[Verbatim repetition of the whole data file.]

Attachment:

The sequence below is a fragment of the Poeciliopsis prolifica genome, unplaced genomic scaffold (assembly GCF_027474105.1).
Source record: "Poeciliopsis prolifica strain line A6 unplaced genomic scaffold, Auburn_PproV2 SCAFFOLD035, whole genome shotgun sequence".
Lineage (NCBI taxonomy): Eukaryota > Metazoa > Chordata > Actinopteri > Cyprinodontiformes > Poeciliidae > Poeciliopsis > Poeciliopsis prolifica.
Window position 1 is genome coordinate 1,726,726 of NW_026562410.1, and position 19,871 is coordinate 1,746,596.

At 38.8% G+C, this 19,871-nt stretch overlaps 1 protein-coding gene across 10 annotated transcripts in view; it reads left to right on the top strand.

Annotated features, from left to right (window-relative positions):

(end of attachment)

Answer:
The sequence below is a fragment of the Poeciliopsis prolifica genome, unplaced genomic scaffold (assembly GCF_027474105.1).
Source record: "Poeciliopsis prolifica strain line A6 unplaced genomic scaffold, Auburn_PproV2 SCAFFOLD035, whole genome shotgun sequence".
Lineage (NCBI taxonomy): Eukaryota > Metazoa > Chordata > Actinopteri > Cyprinodontiformes > Poeciliidae > Poeciliopsis > Poeciliopsis prolifica.
Window position 1 is genome coordinate 1,726,726 of NW_026562410.1, and position 19,871 is coordinate 1,746,596.

At 38.8% G+C, this 19,871-nt stretch overlaps 1 protein-coding gene across 10 annotated transcripts in view; it reads left to right on the top strand.

Annotated features, from left to right (window-relative positions):